The bill mandates an audit report no later than January 2015. It passed the Senate last month, but the House made some modifications.

The measure must pass a final, procedural House vote. It then heads to conference committee to reconcile the latest version with what the Senate previously approved.

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AUSTIN, Texas (AP) _ The Texas House has approved a dramatic overhaul of the state’s troubled $3 billion cancer-fighting agency, including replacing its entire, 11-member board.

The lower chamber used a simple voice vote Friday to give preliminary approval to one of the most-watched bills in the Texas Legislature. It mandates sweeping changes to the embattled Cancer Prevention and Research Institute of Texas.

The bill has already cleared the Senate, but the House modified it to include that CPRIT’s board has to go, among other changes.

The once-celebrated agency has since become the target of rebuke and remains under criminal investigation following several lucrative grants that were improperly awarded.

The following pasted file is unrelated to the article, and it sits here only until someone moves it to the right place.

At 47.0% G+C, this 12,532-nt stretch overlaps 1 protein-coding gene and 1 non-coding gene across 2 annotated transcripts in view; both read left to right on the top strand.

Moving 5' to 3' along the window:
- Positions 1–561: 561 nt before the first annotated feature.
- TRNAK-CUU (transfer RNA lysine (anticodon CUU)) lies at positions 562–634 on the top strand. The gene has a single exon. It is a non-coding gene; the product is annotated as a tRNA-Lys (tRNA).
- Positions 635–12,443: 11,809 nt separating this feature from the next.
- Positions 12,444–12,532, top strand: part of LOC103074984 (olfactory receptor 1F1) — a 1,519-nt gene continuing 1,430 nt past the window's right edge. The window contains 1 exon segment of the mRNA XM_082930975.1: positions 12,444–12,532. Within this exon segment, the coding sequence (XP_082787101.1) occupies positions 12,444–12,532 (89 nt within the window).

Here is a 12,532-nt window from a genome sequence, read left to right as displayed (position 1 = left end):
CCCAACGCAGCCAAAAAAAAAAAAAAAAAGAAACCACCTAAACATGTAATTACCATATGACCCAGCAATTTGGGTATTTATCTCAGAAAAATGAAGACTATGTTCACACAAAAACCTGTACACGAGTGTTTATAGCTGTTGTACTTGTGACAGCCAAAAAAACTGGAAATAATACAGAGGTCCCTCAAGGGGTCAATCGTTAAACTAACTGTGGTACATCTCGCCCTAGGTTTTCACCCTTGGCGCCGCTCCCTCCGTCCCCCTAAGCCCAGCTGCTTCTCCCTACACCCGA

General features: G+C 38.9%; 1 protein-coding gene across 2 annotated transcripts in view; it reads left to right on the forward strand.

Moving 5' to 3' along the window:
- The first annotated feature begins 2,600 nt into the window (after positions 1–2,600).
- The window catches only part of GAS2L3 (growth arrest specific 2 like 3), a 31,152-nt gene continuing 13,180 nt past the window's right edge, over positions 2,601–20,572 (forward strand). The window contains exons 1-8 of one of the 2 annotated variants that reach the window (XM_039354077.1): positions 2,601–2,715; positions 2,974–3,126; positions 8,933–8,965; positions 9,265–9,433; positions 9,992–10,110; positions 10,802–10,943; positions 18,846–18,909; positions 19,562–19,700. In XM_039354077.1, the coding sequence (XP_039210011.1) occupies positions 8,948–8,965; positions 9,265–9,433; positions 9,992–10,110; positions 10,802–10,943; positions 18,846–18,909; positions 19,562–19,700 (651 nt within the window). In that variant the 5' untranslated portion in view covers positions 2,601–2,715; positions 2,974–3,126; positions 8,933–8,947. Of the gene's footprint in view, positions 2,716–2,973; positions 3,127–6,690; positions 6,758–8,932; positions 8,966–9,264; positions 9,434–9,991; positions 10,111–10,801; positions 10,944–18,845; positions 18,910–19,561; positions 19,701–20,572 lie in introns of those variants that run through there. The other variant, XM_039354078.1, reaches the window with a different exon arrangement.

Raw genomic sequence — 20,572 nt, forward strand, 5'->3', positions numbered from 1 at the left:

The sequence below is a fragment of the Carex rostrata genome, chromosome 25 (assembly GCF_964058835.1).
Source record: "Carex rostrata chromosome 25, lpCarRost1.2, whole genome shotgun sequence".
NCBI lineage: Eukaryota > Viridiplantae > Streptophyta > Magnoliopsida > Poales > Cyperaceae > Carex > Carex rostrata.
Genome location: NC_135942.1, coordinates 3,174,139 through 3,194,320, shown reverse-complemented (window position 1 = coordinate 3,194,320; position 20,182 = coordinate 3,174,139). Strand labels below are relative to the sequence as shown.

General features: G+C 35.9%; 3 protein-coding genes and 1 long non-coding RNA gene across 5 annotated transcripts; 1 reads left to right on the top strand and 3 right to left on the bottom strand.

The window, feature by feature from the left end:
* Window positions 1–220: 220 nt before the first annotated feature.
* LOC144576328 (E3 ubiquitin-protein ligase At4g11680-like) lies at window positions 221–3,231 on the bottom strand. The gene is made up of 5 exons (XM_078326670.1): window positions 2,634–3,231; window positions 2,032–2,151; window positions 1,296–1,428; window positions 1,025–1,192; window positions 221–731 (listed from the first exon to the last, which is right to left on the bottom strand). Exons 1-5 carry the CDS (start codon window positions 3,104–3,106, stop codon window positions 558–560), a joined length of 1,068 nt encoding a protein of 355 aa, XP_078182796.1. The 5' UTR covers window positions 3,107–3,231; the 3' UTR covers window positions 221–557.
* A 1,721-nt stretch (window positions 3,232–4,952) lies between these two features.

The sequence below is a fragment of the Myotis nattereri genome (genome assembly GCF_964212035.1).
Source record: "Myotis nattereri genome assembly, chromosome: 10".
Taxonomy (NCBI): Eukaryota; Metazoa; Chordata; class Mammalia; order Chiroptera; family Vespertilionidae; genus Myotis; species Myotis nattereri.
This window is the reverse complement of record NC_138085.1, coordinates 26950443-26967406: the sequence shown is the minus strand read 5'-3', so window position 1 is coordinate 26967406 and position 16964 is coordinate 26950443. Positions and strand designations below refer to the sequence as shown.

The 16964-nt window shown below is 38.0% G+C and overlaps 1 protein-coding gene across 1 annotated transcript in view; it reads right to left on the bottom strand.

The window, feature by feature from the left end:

After a final, procedural House vote, the proposal will go to conference committee to reconcile the versions passed by the House and Senate.

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AUSTIN, Texas (AP) _ It’s Christmas in May in the Texas Legislature.

The Texas Senate on Friday approved a bipartisan bill that aims to remove legal risks of saying “Merry Christmas” in Texas public schools. Traditional holiday symbols, such as a menorah or nativity scene, would also win a nod of state support so long as more than one religion and a secular symbol are also reflected.

State Sen. Robert Nichols, R-Jacksonville, says teachers have been reluctant to say “Merry Christmas” under fear of facing what he calls “frivolous” lawsuits.

“Merry Christmas to you all,” Nichols said when the bill passed.

The bill now goes to Gov. Rick Perry for his consideration.

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AUSTIN, Texas (AP) _ The Legislature has approved opening a medical school in South Texas’ Rio Grande Valley.

The House on Friday passed a constitutional amendment already approved by the Senate which seeks to open, as early as 2016, a medical school along the underserved Texas border with Mexico.

Lawmakers also passed a funding bill for the new school. But that measure included two modifications to the previously approved Senate proposal, meaning both versions will have to be reconciled in conference committee.

The effort has been backed by Gov. Rick Perry and enjoyed widespread, bipartisan support in both chambers.

The new university is projected to enroll 28,000 students, employ 7,000 people and generate $11 million in research expenditures.

The University of Texas System already has pledged $100 million for the project.

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Posted by on May 17 2013. Filed under Featured Stories, News.